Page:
This section is from the book "Aerial Cameras, Aerial Films, And Film Processing", by Richard W. Underwood.
This paper has stressed the importance of having a complete knowledge of your films, cameras, processing, and reproduction equipment. This knowledge, coupled with comprehensive, well documented quality control techniques, will produce information of immense value and of great significance to your country and its people.
If these recommendations go unheeded, the very opposite may result. Consider, for example, the improper use of a specialized film designed to detect a virus-type infection in a nation with a one-crop economy. The source and spread of the virus may go undetected until the entire nation is infected, and catastrophic economic conditions as well as great human suffering can result.
This hypothetical situation, of course, is an extreme case. I have asked my wife what she would think if her beloved Honduras lost an entire crop of bananas, rice, beans, or coffee to a virus or insect plague. Her reaction was one of horror and dismay for our friends and relatives in her native land.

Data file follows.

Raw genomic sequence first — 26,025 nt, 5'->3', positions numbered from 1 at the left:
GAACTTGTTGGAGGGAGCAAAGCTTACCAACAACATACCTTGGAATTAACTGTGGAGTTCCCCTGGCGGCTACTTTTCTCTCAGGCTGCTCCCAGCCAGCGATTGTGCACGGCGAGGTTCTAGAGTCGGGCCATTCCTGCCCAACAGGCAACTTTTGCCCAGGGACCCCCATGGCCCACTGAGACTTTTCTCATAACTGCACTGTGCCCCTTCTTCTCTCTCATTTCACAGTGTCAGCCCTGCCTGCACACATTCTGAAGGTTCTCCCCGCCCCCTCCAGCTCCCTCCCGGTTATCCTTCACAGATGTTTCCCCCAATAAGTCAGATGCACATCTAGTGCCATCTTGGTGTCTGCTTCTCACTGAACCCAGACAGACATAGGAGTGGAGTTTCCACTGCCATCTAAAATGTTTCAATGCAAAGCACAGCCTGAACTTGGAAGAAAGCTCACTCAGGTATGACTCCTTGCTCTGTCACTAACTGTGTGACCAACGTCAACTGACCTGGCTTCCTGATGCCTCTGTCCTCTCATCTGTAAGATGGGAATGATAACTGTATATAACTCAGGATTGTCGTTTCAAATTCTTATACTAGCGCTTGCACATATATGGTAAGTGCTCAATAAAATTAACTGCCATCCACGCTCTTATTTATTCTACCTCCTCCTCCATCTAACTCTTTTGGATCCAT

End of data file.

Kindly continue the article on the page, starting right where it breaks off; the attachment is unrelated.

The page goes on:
The information presented in this tutorial paper is based on knowledge gained through the mistakes and successes of a quarter century in the profession. My first attempt at aerial remote sensing began with a $20 camera and a small piece of infrared film in a rented Piper Cub, trying to locate a geologic fault zone hidden under glacial debris since before man occupied North America. It was an unqualified success and enabled me to complete a university thesis. Recent assignments have dealt with highly sophisticated cameras being used by our astronauts to record geologic information on the far side of the moon.
The most important point I have tried to establish here is that only you and your scientists can determine the best system to accomplish your specific requirements. It was, I think, best said 2500 years ago by one of the most important human beings ever to inhabit our Earth:
"Believe nothing merely because you have been told it, or because it is traditional, or because you have imagined it. But whatsoever after due examination you find to be conducive to the good and to the welfare of all being—that doctrine believe and cling to it, and take it as your guide." The author was Gautama Buddha.